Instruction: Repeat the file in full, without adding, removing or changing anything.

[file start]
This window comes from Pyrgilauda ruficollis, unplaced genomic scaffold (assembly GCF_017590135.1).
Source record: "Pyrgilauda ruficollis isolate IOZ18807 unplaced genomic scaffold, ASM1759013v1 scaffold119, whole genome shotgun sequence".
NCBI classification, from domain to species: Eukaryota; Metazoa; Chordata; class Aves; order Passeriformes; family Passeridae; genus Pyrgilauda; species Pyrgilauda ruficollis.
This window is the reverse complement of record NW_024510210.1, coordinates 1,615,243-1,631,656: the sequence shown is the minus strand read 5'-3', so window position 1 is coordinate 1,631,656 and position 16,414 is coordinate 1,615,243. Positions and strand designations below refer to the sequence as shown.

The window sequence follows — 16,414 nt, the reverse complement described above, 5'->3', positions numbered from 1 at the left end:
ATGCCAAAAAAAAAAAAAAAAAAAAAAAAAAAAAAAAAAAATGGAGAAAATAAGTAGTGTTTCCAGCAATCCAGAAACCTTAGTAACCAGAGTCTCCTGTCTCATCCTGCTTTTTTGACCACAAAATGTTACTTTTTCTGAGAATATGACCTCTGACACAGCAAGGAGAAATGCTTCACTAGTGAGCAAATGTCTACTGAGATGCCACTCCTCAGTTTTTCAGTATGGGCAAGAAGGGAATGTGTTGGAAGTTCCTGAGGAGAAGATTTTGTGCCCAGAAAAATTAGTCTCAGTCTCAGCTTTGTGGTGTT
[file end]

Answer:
This window comes from Pyrgilauda ruficollis, unplaced genomic scaffold (assembly GCF_017590135.1).
Source record: "Pyrgilauda ruficollis isolate IOZ18807 unplaced genomic scaffold, ASM1759013v1 scaffold119, whole genome shotgun sequence".
NCBI classification, from domain to species: Eukaryota; Metazoa; Chordata; class Aves; order Passeriformes; family Passeridae; genus Pyrgilauda; species Pyrgilauda ruficollis.
This window is the reverse complement of record NW_024510210.1, coordinates 1,615,243-1,631,656: the sequence shown is the minus strand read 5'-3', so window position 1 is coordinate 1,631,656 and position 16,414 is coordinate 1,615,243. Positions and strand designations below refer to the sequence as shown.

The window sequence follows — 16,414 nt, the reverse complement described above, 5'->3', positions numbered from 1 at the left end:
ATGCCAAAAAAAAAAAAAAAAAAAAAAAAAAAAAAAAAAAATGGAGAAAATAAGTAGTGTTTCCAGCAATCCAGAAACCTTAGTAACCAGAGTCTCCTGTCTCATCCTGCTTTTTTGACCACAAAATGTTACTTTTTCTGAGAATATGACCTCTGACACAGCAAGGAGAAATGCTTCACTAGTGAGCAAATGTCTACTGAGATGCCACTCCTCAGTTTTTCAGTATGGGCAAGAAGGGAATGTGTTGGAAGTTCCTGAGGAGAAGATTTTGTGCCCAGAAAAATTAGTCTCAGTCTCAGCTTTGTGGTGTT